It’s time to sink our teeth into an important topic – oral health care. At one time, getting older meant getting dentures. That is no longer the case. “There is no reason we have to lose our teeth as we get older,” notes Halifax dental hygienist Careen McNeil, owner of Hygiene by Careen.
Good oral health care will keep you smiling naturally for decades. You may find, however, that new issues emerge over time. Topping the list are dry mouth, gum disease and tooth decay.
Say bye to dry
Dry mouth can interfere with eating, swallowing and talking. “Saliva is so important. It lubricates the mouth. We need it to speak,” says Ann Guiden, a registered dental hygienist in Waterloo and president of the Ontario Dental Hygienists’ Association.
Feeling parched is most often a side effect of medication. Xerostomia, as the condition is formally called, can also be the result of dehydration, a recent surgery, or chemotherapy and radiation.
Fortunately, help is at hand. In addition to good oral hygiene, which can help prevent everything from bad breath to tooth decay, you can sip on water, suck on ice chips, and chew sugar-free gum or lozenges sweetened with xylitol, a recommended sugar substitute. If the dry mouth is persistent or severe, you may want to purchase an over-the-counter saliva substitute. At night, consider using a time-released oral disk that keeps the mouth moist.
“There is no reason we have to lose our teeth as we get older.”
The skin of our teeth
Gum disease, what dental professionals call periodontal disease, can be more significant in mid-life. A build-up of plaque, the clear, sticky bacteria that forms on teeth, can infect the gums and bone that hold your teeth in place. The first sign of a problem is gingivitis, an inflammation of the gums, says Guiden. “Don’t ignore bleeding gums.”
Daily brushing and flossing will help prevent plaque from hardening into tartar, or calculus. “Once calculus is formed, it can no longer be brushed off the teeth. The teeth must be scaled,” she explains, referring to the teeth cleaning performed by a dental hygienist.
Tooth decay can also be increasingly an issue. This can be related to gum disease, which exposes roots, but other factors such as brushing too forcefully may also be at play. Once the root is exposed, decay can spread much more quickly, notes Guiden.
Good oral hygiene will help prevent cavities as well as dry mouth and gum disease. This involves brushing at least twice a day with a soft toothbrush and a fluoridated toothpaste, flossing daily, brushing your tongue regularly, and eating healthy.
The bigger picture
Good oral health is also linked to overall health. “Our mouth is not isolated from the rest of the body,” Guiden points out.
According to the Ontario Dental Hygienists’ Association, bacteria from oral infections can enter the blood stream or airways and travel to other parts of the body. These micro-organisms have the potential to worsen or increase the risk for health problems such as heart disease, stroke and respiratory disorders. Gum infections can also make it difficult to control diabetes.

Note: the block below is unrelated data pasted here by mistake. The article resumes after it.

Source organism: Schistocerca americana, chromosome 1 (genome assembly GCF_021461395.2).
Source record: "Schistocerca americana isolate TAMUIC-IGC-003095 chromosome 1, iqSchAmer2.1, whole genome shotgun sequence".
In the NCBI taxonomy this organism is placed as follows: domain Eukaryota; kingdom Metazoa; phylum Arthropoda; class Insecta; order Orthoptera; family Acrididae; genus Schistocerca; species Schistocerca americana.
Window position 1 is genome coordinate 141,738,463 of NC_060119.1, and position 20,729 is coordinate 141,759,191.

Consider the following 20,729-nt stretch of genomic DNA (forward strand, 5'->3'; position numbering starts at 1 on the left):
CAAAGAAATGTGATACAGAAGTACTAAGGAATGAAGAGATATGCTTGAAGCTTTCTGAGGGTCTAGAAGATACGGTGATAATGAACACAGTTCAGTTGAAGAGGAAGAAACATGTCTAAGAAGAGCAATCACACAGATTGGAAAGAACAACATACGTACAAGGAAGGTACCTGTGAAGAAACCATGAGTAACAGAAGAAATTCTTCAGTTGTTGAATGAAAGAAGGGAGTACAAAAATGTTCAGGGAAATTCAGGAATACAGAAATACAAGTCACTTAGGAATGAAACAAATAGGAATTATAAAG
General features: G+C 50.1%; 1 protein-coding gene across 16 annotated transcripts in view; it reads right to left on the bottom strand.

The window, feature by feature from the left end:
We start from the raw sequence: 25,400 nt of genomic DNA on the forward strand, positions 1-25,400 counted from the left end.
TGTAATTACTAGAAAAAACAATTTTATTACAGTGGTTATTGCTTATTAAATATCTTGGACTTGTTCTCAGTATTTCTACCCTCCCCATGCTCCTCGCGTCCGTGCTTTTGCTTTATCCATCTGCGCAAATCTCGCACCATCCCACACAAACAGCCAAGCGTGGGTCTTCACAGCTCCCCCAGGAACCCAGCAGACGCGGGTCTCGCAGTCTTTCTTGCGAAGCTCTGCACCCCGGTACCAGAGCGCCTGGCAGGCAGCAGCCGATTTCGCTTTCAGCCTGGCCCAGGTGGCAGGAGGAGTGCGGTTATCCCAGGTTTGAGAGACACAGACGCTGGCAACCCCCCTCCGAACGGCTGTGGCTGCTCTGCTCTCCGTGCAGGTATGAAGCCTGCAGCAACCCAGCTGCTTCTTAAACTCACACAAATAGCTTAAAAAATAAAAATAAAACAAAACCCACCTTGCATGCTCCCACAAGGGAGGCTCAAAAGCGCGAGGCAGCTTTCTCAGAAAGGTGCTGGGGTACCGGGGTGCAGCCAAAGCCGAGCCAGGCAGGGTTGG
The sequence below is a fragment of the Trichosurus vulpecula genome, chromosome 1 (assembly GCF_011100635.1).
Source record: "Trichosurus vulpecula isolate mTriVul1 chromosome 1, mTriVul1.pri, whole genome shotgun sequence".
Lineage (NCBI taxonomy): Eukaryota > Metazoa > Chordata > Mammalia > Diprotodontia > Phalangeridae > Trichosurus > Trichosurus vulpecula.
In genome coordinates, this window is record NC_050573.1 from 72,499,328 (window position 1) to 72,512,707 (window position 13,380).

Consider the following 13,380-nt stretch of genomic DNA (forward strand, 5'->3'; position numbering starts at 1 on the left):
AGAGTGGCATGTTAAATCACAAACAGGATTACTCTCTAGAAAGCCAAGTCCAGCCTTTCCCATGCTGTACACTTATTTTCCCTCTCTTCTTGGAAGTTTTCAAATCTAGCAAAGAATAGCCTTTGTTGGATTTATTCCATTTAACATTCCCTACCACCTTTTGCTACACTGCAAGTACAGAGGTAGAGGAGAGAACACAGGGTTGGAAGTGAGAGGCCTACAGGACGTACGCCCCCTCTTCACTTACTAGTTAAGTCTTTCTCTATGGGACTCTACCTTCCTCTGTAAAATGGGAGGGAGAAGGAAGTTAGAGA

“Prevention is key,” stresses McNeil. “You need continuing hygiene care.”
Dental health on the road
For Canadians who can’t easily get out for regular oral health care, rest easy. More and more dental hygienists across the country are coming to you. For example, Careen McNeil in Halifax operates Hygiene by Careen, a mobile service that offers everything from complete oral hygiene exams to cleaning and whitening. For many people, notes McNeil, transportation can be an ordeal that deters them from accessing dental services. Problem solved.
Toothsome trivia: Cut your teeth on these fun facts
- The enamel on the top surface on your tooth is the hardest part of your entire body.
- Your teeth are like your fingerprints; they are unique to you.
- The average mouth produces over 25,000 quarts of saliva in a lifetime, or enough to fill two full-length swimming pools.
- The average North American spends 38.5 days brushing their teeth over the course of their life.
- According to the Guinness World Records, the most valuable tooth belonged to physicist and mathematician Sir Isaac Newton. In 1816, one of his teeth – set in a ring – fetched $3,633 at auction in London, England. In today’s market, that tooth would have sold for more than $50,000.
- Humans have 32 adult teeth, dogs have 42, cats have 30, pigs have 44, and armadillos have 104 teeth. While a snail’s mouth is no larger than the head of a pin, it can hold more than 25,000 teeth.
- The average amount of money left by the tooth fairy in 1950 was 25 cents. In 1988, it was $1.00. In 2015, according to a Visa Canada survey, the national average for the tooth fairy is $3.44 per lost tooth.
- The earliest dentist is Hesi-Re who lived in Egypt more than 5,000 years ago.
- The first toothbrushes were actually twigs stripped from trees. The tips of the twigs could be gnawed until the wood fibres spread out flat. These were then used to clean the teeth.
- According to a survey conducted by the American Academy of Periodontology, 50 per cent of respondents said that a smile is the first feature they notice about another person. ☺